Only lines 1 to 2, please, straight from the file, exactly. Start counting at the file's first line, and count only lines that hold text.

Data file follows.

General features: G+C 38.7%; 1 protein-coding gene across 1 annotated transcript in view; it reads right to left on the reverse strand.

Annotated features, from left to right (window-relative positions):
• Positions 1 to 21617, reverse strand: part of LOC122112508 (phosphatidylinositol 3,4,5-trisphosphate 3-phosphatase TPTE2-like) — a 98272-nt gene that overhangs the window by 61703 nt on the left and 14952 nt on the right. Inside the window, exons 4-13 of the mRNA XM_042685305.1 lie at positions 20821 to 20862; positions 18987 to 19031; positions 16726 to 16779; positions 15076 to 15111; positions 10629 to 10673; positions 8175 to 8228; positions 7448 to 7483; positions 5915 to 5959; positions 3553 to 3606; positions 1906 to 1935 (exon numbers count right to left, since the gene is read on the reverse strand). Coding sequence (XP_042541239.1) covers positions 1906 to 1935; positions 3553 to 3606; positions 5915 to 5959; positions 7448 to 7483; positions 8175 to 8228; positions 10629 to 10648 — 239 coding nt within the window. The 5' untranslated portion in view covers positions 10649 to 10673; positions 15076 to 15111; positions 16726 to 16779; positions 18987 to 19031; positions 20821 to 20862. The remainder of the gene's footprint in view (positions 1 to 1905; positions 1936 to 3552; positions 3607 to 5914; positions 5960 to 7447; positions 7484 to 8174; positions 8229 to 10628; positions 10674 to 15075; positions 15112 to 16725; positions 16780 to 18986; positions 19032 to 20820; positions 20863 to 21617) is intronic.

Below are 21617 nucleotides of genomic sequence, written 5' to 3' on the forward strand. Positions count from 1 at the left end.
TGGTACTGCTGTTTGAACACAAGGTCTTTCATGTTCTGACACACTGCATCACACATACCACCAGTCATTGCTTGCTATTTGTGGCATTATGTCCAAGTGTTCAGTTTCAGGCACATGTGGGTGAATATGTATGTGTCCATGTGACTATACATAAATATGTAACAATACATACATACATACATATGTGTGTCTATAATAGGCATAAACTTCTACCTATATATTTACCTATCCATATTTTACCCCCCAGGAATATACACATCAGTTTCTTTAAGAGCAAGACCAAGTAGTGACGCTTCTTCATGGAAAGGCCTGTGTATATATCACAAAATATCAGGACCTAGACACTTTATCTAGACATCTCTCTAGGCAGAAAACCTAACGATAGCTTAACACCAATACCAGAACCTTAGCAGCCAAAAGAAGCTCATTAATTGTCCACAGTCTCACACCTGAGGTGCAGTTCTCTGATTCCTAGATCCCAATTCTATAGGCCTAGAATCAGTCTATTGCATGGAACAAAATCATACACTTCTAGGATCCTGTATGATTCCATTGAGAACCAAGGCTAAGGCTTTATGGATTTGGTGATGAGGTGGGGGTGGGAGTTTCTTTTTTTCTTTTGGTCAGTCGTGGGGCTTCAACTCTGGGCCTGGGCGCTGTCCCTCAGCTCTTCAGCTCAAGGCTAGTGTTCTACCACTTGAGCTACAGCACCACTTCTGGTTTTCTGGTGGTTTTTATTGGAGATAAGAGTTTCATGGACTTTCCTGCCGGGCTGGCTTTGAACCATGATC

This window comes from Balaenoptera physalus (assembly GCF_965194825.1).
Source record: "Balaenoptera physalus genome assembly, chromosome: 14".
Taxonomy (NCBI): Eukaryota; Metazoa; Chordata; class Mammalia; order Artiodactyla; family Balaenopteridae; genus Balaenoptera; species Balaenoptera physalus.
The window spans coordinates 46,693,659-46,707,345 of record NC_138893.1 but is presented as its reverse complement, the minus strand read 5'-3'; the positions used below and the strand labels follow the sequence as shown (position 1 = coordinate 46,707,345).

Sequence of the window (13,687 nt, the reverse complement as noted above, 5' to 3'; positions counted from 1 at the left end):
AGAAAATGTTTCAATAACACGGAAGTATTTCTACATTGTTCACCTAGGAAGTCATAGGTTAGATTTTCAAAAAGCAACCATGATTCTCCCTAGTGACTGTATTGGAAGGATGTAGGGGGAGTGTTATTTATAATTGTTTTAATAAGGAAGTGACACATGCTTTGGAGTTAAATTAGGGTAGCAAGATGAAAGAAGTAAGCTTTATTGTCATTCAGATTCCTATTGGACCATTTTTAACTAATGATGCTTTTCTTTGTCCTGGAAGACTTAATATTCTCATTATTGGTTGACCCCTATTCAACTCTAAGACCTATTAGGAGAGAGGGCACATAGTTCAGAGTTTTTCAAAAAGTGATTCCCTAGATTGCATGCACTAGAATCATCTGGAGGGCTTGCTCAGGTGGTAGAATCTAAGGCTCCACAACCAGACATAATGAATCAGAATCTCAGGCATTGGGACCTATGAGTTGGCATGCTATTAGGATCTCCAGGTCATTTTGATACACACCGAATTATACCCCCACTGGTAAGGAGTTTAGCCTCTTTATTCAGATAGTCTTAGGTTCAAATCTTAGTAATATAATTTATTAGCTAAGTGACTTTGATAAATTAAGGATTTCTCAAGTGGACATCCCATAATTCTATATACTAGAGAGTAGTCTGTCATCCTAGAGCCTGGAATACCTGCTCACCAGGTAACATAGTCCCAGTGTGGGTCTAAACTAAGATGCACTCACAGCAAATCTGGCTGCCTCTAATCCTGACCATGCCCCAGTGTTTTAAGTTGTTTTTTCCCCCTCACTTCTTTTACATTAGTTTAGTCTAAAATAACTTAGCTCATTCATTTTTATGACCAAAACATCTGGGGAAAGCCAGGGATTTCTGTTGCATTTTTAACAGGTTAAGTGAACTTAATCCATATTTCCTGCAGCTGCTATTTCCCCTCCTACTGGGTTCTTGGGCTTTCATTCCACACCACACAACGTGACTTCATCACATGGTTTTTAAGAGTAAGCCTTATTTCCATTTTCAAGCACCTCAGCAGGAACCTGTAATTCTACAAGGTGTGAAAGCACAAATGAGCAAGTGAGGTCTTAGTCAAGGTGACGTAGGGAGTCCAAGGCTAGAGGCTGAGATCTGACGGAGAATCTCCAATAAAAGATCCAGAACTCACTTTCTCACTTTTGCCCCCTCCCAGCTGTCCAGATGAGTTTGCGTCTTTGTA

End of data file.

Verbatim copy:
General features: G+C 38.7%; 1 protein-coding gene across 1 annotated transcript in view; it reads right to left on the reverse strand.

Annotated features, from left to right (window-relative positions):